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Related subjects: Mammals

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Conservation status

Vulnerable ( IUCN 2.3)
Scientific classification
Kingdom: Animalia
Phylum: Chordata
Class: Mammalia
Order: Artiodactyla
Family: Bovidae
Genus: Bos
Species: B. grunniens
Binomial name
Bos grunniens
Linnaeus, 1766

The yak (Bos grunniens; now Poephagus grunniens, though this new name is not universally accepted) is a long-haired bovine found throughout the Himalayan region of south Central Asia, the Qinghai- Tibetan Plateau and as far north as Mongolia. In addition to a large domestic population, there is a small, vulnerable wild yak population. In Tibetan, the word gyag refers only to the male of the species; a female is a dri or nak. In most languages which borrowed the word, including English, yak is usually used for both sexes.

Yaks are herd animals. Wild male yaks stand about 2-2.2 meters tall at the shoulder, the females about one third of that size, and domesticated yaks about 1.6-1.8 meters. Both types have long shaggy hair to insulate them from the cold. Wild yaks can be brown or black. Domesticated ones can also be white. Both males and females have horns.

Domestic yaks mate in about September; the females may first conceive at about 3-4 years of age, calving April to June about every other or every third year, apparently depending upon food supply. This gestation period is approximately 9 months. In the absence of more data, wild animals are assumed to mirror this reproductive behaviour. Calves will be weaned at one year and become independent shortly thereafter. Yaks may live to somewhat more than 20 years.

Wild yaks

Yak at the Saskatoon Zoo

Wild yaks (Tibetan: drong) can weigh up to 1,200 kg (2,400 lb) and have a head and body length of 3-3.4 meters. They usually form groups of between 10 and 30 animals. Their habitat is treeless uplands like hills, mountains and plateaus between 3,200 m (10,500 ft) and roughly 5,400 m (18,000 ft). Yaks physiology is well adapted to high altitudes, having larger lungs and heart than cattle found at lower altitudes, as well as greater capacity for transporting oxygen though their blood . Conversely, yaks do not thrive at lower altitudes . They eat grasses, lichens and other plants. They are insulated by dense, close, matted under-hair as well as their shaggy outer hair. Yaks secrete a special sticky substance in their sweat which helps keep their under-hair matted and acts as extra insulation. This secretion is used in traditional Nepalese medicine. Many wild yaks are killed for food by the Tibetans; they are now a vulnerable species.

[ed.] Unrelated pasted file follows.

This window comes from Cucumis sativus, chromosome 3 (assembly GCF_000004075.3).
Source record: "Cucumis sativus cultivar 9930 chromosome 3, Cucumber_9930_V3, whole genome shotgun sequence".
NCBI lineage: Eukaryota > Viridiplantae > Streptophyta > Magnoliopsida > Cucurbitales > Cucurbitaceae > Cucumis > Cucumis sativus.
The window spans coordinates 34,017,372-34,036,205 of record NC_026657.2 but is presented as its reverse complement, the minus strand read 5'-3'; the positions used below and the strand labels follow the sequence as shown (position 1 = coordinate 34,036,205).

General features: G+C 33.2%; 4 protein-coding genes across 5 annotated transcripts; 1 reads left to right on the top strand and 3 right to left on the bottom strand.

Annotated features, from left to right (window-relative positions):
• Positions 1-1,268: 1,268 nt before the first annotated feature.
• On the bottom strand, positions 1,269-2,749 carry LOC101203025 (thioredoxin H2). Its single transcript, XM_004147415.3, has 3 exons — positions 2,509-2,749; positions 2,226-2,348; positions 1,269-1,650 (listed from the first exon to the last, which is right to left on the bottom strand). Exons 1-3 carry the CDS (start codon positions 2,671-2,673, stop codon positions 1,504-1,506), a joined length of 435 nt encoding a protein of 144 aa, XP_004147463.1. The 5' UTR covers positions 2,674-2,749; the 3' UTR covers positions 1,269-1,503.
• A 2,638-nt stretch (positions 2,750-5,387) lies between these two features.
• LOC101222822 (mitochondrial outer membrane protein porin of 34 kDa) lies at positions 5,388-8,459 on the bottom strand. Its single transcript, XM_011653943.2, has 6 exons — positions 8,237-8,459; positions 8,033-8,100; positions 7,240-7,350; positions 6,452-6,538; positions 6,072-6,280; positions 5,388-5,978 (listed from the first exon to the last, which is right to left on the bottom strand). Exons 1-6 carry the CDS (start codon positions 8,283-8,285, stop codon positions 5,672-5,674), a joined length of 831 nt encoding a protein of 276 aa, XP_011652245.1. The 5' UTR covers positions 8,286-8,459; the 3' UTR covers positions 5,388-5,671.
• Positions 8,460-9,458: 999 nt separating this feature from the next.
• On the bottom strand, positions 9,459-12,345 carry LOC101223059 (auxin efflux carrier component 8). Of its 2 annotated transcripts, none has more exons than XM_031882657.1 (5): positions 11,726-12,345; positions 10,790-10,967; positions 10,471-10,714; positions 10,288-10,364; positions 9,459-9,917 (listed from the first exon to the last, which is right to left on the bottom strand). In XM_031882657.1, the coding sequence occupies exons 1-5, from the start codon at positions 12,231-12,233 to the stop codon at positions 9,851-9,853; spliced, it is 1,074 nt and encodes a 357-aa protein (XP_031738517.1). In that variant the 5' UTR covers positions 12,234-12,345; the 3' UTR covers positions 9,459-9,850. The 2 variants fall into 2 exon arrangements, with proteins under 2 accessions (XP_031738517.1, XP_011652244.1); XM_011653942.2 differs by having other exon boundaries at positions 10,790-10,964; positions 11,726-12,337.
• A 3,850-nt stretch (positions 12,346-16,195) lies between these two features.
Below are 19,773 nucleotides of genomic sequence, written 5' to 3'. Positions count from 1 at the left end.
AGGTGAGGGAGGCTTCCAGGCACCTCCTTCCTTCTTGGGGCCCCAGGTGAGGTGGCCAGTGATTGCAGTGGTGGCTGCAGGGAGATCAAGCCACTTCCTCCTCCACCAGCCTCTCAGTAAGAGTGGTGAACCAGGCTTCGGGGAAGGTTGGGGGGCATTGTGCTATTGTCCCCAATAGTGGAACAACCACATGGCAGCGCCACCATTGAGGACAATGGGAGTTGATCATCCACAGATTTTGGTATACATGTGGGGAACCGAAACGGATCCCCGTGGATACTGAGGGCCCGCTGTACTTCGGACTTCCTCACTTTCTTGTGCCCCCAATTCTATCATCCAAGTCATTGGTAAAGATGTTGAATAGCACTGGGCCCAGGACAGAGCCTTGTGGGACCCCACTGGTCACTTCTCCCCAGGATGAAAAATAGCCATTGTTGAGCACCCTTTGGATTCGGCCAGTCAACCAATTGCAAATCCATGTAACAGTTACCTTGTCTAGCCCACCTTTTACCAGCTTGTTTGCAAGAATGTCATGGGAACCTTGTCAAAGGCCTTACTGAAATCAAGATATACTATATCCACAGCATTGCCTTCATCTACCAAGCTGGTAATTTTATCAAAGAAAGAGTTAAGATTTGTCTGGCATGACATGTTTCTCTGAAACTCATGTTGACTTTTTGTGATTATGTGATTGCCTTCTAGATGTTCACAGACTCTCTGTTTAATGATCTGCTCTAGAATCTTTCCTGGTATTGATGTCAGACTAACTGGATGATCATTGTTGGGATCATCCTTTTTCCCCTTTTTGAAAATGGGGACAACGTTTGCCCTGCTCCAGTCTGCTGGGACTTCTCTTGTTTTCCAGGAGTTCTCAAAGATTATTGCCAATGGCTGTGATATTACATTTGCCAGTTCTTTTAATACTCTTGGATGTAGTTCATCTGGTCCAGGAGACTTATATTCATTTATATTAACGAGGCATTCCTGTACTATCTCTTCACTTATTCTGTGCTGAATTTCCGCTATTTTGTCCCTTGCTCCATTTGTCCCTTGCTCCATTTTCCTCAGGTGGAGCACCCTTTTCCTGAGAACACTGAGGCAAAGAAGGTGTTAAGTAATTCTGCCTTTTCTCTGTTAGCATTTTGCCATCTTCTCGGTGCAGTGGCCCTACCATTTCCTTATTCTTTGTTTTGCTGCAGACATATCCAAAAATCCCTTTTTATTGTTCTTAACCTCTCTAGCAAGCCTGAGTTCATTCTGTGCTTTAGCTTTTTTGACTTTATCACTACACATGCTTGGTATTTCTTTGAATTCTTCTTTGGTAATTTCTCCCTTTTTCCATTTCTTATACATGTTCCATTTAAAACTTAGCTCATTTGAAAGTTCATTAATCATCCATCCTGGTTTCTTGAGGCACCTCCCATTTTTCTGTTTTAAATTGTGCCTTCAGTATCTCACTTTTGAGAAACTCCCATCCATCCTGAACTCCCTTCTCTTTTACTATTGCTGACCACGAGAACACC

Thubten Jigme Norbu, the elder brother of Tenzin Gyatso, the 14th Dalai Lama, reports on his journey from Kumbum in Amdo to Lhasa in 1950 that:

"Before long I was to see the vast herds of drongs with my own eyes. The sight of those beautiful and powerful beasts who from time immemorial have made their home on Tibet's high and barren plateaux never ceased to fascinate me. Somehow these shy creatures manage to sustain themselves on the stunted grass roots which is all that nature provides in those parts. And what a wonderful sight it is to see a great herd of them plunging head down in a wild gallop across the steppes. The earth shakes under their heels and a vast cloud of dust marks their passage. At nights they will protect themselves from the cold by huddling up together, with the calves in the centre. They will stand like this in a snow-storm, pressed so close together that the condensation from their breath rises into the air like a column of steam. The nomad have occasionally tried to bring up young drongs as domestic animals, but they have never entirely succeeded. Somehow once they live together with human beings they seem to lose their astonishing strength and powers of endurance; and they are no use at all as pack animals, because their backs immediately get sore. Their immemorial relationship with humans has therefore remained that of game and hunter, for their flesh is very tasty."

Domesticated yaks

A Tibetan yak.

Domesticated yaks are kept primarily for their milk, fibre and meat, and as beasts of burden. They transport goods across mountain passes for local farmers and traders as well as for climbing and trekking expeditions. They also are used to draw ploughs. Yak dung is even burned as fuel. Yak milk is often processed to a cheese called chhurpi in Tibetan and Nepali languages, and byaslag in Mongolia. Butter made of Yaks' milk is an ingredient of the butter tea that Tibetans consume in large quantities, and is also used in lamps and made into butter sculptures used in religious festivities.

Often the pack animals are actually crossbreeds of the yak and Bos taurus (common domestic cattle). These are known in Tibetan as dzo or dzopkyo, and in Mongolian as khainag. Yaks grunt, and unlike cattle are not known to produce the characteristic bovine lowing sound.

Yak fibers are soft and smooth and come in several colors, including shades of gray, brown, black and white. They are about 1.2 inches long and are combed or shed from the yak and then dehaired. The result is a downy fibre that can be spun into yarn for knitting. The animals' hair is turned into ropes, rugs and various other products. Their hide is used to make shoes and bags and in the construction of coracle-like boats.

In sport

In parts of Tibet, yak racing is considered a high source of entertainment at traditional Tibetan festivals.

More recently, sports involving domesticated yaks, such as yak skiing, or yak polo, are being marketed as tourist attractions in Central Asian countries.

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